An Uyghur tribunal is reportedly looking into China's purported criminal offenses against Uyghur, Kazakh, and other Turkic Muslim people.

According to ChinaAid, the ruling of the Uyghur Tribunal will be released in London on December 9. The verdict will be discussed in a news conference after the hearing.

ChinaAid noted that China's genocide and crimes against the Uyghurs, Kazakhs, and Turks in the Xinjiang area were the subject of two sessions of a tribunal in 2021. It said that while it is impossible for the Tribunal to "convict" China of international crimes, its findings may be used by other countries to censure China's behavior and shape their policies toward the country.

One witness, Gulzira Auelhan revealed her story of torture, sexual assault, and sterilization during the tribunal's most recent session. During their stay in Chinese "re-education" camps, several eyewitnesses likewise reported similar experiences. October's citizen journalist videotape of Uyghur internment camps also added to the mounting evidences.

In response, the Chinese government referred to the tribunal as a "kangaroo court" and referred to the witnesses as actors.

On October 8, hundreds of survivors of China's concentration camps have reportedly spoken out about the horrors they saw. In addition to these survivors, witnesses included journalists and other specialists.

Geoffrey Cain, an American journalist who visited Xinjiang and conducted several interviews, described a setting that may have been plucked from a science-fiction novel. According to him, it was like "stepping into the past" in North Korea, but "stepping into the future" in China's Xinjiang region.

He said that there are a variety of methods used by the Chinese state to gain information on its citizens - including the traditional deployment of spies, interrogations, and psychological pressure. This includes a number of things that may be tracked, such as shopping habits, online browsing, downloaded applications, police and court records, job data, physical traits and photos from street cameras. This massive amount of data is sent straight to local authorities, who use it to select, among other things, who should be sent to the camps.

Technology generated by the Chinese high-tech sector aids the dictatorship, but is employed in its service. According to Conor Healy, an American researcher, the Chinese tech corporation Huawei was involved in designing the "Uyghur alarm," which monitors and classifies the faces of pedestrians based on their ethnicity. As far back as three years ago, the business was looking at getting the invention protected by a patent. Alibaba's cloud service and Tiandy Technologies, the surveillance company, are also said to be involved in ethnic identification.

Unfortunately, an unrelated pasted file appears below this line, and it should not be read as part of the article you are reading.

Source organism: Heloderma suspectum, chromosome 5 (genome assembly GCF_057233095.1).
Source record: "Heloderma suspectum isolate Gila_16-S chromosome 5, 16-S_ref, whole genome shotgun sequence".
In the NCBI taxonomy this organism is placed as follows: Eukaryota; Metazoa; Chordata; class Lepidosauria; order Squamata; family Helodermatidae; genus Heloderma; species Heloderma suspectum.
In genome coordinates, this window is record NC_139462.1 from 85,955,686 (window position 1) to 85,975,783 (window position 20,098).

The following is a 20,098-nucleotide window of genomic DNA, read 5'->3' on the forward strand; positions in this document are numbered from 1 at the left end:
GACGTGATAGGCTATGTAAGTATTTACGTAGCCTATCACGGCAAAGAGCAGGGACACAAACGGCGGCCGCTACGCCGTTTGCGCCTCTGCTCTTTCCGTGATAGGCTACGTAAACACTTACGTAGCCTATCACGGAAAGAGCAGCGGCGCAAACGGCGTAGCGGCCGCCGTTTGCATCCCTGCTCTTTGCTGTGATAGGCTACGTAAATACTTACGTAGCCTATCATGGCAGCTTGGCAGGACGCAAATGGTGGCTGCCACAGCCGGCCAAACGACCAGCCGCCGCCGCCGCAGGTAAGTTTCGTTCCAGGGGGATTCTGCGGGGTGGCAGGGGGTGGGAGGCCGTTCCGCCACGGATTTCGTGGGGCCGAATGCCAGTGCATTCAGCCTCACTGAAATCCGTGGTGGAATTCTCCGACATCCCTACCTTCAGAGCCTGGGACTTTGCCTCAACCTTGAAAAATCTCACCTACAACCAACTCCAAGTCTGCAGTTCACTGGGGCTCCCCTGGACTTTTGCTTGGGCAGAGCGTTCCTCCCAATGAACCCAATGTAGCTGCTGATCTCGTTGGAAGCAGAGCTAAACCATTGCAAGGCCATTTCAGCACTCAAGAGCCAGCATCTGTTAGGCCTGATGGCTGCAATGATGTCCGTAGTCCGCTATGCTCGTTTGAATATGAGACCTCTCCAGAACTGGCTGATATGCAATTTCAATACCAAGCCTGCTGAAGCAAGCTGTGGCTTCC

But what's more alarming is Radio Free Asia's report that Uyghur laborers from Xinjiang are being relocated to other areas of China by the Chinese Communist Party (CCP).

The report says that over 3,000 Uyghur employees, including girls as young as 16, were sent to factories in other regions of China this year, and thousands more are expected to be sent in early 2022 by a Chinese job-placement organization.

RFA's Uyghur Service reportedly began investigating after seeing WeChat and Weibo posts claiming that around 2,000 Uyghurs aged 16 to 30 with strong Mandarin Chinese abilities and vocational school degrees were available for two years of labor at different locations throughout China.

The said ad only provided a phone number for executives in need of labor to contact in order to get in touch with the advertiser.

"About 1.8 million Uyghurs and other Muslim minorities are believed to have cycled through the camp system since 2017. The detainees are held against their will and endure inhumane treatment and political indoctrination," notes the report.

China's image has taken a beating in the previous month as criticism grows. Lebron James, Michael Jordan, and Nike have been criticized for their silence on the forced labor of Uyghurs on Twitter by Boston Celtics player Enes Kanter. Also according to Sheffield Hallam University, forced labor from China's fractious region of Xinjiang has been linked to dozens of major businesses.